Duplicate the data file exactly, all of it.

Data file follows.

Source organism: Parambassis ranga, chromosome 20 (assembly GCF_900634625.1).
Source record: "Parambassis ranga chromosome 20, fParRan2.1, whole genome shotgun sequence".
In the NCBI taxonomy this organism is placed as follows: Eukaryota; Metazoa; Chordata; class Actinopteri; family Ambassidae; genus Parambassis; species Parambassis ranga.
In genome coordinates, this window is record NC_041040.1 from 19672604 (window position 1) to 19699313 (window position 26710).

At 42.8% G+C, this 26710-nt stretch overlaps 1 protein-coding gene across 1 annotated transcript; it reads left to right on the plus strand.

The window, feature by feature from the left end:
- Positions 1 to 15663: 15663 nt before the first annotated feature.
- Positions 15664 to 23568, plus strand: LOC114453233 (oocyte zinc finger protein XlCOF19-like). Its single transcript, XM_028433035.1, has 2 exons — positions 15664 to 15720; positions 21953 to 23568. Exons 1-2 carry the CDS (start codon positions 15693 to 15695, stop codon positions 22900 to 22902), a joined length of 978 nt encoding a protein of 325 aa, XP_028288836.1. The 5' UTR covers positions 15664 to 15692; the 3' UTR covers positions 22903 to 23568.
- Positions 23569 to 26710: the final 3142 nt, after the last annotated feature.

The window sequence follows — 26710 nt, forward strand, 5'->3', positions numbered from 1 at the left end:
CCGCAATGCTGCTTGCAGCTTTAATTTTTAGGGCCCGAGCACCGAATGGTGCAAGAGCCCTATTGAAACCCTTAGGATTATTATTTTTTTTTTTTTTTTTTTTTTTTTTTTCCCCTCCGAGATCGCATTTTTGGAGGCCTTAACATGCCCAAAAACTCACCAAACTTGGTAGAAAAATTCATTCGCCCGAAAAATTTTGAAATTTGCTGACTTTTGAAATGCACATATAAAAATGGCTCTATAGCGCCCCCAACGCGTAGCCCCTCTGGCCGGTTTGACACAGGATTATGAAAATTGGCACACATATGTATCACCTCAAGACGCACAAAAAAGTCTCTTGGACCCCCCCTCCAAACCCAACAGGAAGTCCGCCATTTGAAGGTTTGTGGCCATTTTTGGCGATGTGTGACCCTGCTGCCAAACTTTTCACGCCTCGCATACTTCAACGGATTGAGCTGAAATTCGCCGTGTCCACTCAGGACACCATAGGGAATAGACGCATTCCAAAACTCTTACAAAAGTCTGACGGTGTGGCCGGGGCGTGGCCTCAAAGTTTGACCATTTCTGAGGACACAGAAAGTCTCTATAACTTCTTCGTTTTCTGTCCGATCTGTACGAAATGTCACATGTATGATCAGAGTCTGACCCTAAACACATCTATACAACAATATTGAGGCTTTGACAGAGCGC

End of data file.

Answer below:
Source organism: Parambassis ranga, chromosome 20 (assembly GCF_900634625.1).
Source record: "Parambassis ranga chromosome 20, fParRan2.1, whole genome shotgun sequence".
In the NCBI taxonomy this organism is placed as follows: Eukaryota; Metazoa; Chordata; class Actinopteri; family Ambassidae; genus Parambassis; species Parambassis ranga.
In genome coordinates, this window is record NC_041040.1 from 19672604 (window position 1) to 19699313 (window position 26710).

At 42.8% G+C, this 26710-nt stretch overlaps 1 protein-coding gene across 1 annotated transcript; it reads left to right on the plus strand.

The window, feature by feature from the left end:
- Positions 1 to 15663: 15663 nt before the first annotated feature.
- Positions 15664 to 23568, plus strand: LOC114453233 (oocyte zinc finger protein XlCOF19-like). Its single transcript, XM_028433035.1, has 2 exons — positions 15664 to 15720; positions 21953 to 23568. Exons 1-2 carry the CDS (start codon positions 15693 to 15695, stop codon positions 22900 to 22902), a joined length of 978 nt encoding a protein of 325 aa, XP_028288836.1. The 5' UTR covers positions 15664 to 15692; the 3' UTR covers positions 22903 to 23568.
- Positions 23569 to 26710: the final 3142 nt, after the last annotated feature.

The window sequence follows — 26710 nt, forward strand, 5'->3', positions numbered from 1 at the left end:
CCGCAATGCTGCTTGCAGCTTTAATTTTTAGGGCCCGAGCACCGAATGGTGCAAGAGCCCTATTGAAACCCTTAGGATTATTATTTTTTTTTTTTTTTTTTTTTTTTTTTTCCCCTCCGAGATCGCATTTTTGGAGGCCTTAACATGCCCAAAAACTCACCAAACTTGGTAGAAAAATTCATTCGCCCGAAAAATTTTGAAATTTGCTGACTTTTGAAATGCACATATAAAAATGGCTCTATAGCGCCCCCAACGCGTAGCCCCTCTGGCCGGTTTGACACAGGATTATGAAAATTGGCACACATATGTATCACCTCAAGACGCACAAAAAAGTCTCTTGGACCCCCCCTCCAAACCCAACAGGAAGTCCGCCATTTGAAGGTTTGTGGCCATTTTTGGCGATGTGTGACCCTGCTGCCAAACTTTTCACGCCTCGCATACTTCAACGGATTGAGCTGAAATTCGCCGTGTCCACTCAGGACACCATAGGGAATAGACGCATTCCAAAACTCTTACAAAAGTCTGACGGTGTGGCCGGGGCGTGGCCTCAAAGTTTGACCATTTCTGAGGACACAGAAAGTCTCTATAACTTCTTCGTTTTCTGTCCGATCTGTACGAAATGTCACATGTATGATCAGAGTCTGACCCTAAACACATCTATACAACAATATTGAGGCTTTGACAGAGCGC